The prophet Zechariah was a partner of the prophet Haggai. Ezra 5:1-2 pictures the two standing shoulder to shoulder, encouraging the people to rebuild the Temple in Jerusalem and to rebuild their faith in the Lord. The pair of prophets served together, but the record of their prophecies (the books of the Bible that bear their name) are quite different. In fact, Zechariah stands out in the section of Scripture called the Minor Prophets as the most apocalyptic (dealing with end times, the Second Coming, etc.) and the most Messianic (prophesying about the first and second advents of the Messiah, Jesus Christ).
To Zechariah’s original listeners, the Jews who were struggling to reestablish their spiritual and national identity, his message was motivational. The prophet encouraged them to rebuild God’s house and to cleanse their own houses and their own lives from sin. The first eight chapters of the book focus God’s promise to judge Judah’s enemies and the holiness God required of Judah’s citizens. The remainder of the book inspired hope for the future. Zechariah presented images of the Messiah who would come to save His people and set up His kingdom on earth, centered in the very city they were rebuilding: Jerusalem. Through the prophet, God was giving the recently-conquered Jews a far-reaching image of future glory. Zechariah predicted details about the Messiah that would not be fulfilled for 500 years. These prophetic details are confirmed in the four Gospels, including Jesus riding into Jerusalem on a colt (see 9:9, Matthew 21:1-11) and the fact that Jesus was “pierced”, a reference to His crucifixion (see 12:10).
While Zechariah looked forward to the first advent of the Messiah, we look back on it. We can read the record of Scripture and know that Jesus came the first time as a suffering servant, a gentle shepherd, and the sacrifice for our sins. But we see the second advent of the Messiah (the Second Coming of Christ) from the same perspective as Zechariah — we look forward to that day. This book helps us to think through the implications of the imminent return of Christ and the hope we have as His church.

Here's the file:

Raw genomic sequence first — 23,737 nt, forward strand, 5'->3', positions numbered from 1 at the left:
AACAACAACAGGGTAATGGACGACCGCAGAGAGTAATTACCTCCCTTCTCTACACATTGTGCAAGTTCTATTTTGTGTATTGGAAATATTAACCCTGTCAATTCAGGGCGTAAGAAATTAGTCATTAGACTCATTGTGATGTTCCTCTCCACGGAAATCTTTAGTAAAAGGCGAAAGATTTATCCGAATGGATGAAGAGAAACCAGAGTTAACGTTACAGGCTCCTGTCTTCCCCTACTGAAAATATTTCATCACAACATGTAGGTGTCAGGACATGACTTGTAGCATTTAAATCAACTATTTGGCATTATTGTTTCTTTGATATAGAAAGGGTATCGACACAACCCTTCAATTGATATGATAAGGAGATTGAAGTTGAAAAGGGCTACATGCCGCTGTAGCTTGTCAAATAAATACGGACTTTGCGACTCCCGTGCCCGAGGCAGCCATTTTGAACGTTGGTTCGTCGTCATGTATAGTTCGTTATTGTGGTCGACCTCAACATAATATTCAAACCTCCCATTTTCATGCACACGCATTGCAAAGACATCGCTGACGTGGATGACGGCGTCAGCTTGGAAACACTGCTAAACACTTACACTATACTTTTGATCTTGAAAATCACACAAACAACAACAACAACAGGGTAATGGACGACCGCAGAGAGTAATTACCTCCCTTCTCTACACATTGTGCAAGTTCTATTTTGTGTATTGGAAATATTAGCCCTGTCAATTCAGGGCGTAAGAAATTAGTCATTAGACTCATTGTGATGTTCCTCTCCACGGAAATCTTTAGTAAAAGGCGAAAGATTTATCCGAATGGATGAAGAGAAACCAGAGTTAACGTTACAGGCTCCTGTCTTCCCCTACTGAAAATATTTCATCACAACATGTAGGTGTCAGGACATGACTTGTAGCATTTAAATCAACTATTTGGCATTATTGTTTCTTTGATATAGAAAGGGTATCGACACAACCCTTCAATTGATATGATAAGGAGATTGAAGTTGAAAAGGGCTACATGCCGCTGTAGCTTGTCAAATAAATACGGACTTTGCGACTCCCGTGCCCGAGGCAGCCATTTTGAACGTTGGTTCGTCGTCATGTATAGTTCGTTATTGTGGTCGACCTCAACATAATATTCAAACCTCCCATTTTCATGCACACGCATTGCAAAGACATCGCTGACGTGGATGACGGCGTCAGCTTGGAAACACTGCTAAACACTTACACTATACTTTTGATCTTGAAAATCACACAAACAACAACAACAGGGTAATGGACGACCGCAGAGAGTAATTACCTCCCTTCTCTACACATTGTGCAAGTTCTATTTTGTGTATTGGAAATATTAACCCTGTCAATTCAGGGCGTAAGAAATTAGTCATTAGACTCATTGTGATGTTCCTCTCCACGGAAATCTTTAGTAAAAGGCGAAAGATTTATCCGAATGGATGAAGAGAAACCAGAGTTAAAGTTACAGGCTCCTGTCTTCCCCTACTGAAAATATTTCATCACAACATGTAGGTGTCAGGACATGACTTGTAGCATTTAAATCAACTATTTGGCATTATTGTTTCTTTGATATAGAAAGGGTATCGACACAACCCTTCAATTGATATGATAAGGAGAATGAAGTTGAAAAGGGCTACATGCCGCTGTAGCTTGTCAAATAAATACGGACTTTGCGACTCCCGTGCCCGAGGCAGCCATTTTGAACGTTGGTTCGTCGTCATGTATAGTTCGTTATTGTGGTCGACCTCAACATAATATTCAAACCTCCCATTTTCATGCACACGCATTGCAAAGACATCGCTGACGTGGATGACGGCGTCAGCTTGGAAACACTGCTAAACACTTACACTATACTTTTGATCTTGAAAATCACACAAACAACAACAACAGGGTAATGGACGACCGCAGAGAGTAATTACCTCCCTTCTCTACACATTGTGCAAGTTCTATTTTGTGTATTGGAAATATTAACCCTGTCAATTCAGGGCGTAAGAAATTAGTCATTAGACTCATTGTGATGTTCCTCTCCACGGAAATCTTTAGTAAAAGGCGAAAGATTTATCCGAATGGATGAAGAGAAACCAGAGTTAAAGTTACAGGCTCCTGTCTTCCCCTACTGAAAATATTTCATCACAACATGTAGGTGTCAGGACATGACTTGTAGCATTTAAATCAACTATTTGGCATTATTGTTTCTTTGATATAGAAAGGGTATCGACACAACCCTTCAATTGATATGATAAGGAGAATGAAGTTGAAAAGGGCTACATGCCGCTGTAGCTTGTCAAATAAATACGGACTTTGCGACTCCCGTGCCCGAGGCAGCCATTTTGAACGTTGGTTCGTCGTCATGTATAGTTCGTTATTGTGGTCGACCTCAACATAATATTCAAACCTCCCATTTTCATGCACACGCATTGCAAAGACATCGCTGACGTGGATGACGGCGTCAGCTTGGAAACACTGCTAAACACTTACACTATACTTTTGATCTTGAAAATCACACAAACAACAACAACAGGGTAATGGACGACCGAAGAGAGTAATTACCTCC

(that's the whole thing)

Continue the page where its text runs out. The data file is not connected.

Here in chapter 14, Zechariah takes us to the Mount of Olives just outside Jerusalem, and to a future day when Jesus will return to that very place. It was on the Mount of Olives that Jesus had taught His disciples about the end times, and it was from that spot that Jesus ascended into heaven with a promise that He would someday descend there (see Acts 1:9-12). This chapter describes that return.
I am no expert on prophecy, but I have tried to search the Scriptures to understand a rough timeline of the events that comprise the Day of the Lord. As I understand it, Zechariah chapter 14 fits in at the very end of what Jesus called the “Great Tribulation” (see Matthew 24:21). Verses 2-3 seem to refer to the time when the Antichrist and his armies gather to attack Israel and the Battle of Armageddon ensues (see Revelation 16:16). Revelation chapter 19 predicts Jesus will return with the saints (that’s you and me!) and easily win the battle.
Then Jesus will appear on the Mount of Olives, which will give an amazing geological welcome to its Creator, splitting in half to simultaneously create a new valley, a new port, and a new climate for Jerusalem (v.4, 8). Jesus will enter Jerusalem and set up His Kingdom on earth, concluding the Day of the Lord and ushering in the Millennial Reign of Christ (v.9). Zechariah indicates that Jerusalem will be a center for worship for all God’s people, a place of utter holiness in the presence of our conquering King (v.16-21). I plan to be there! How about you?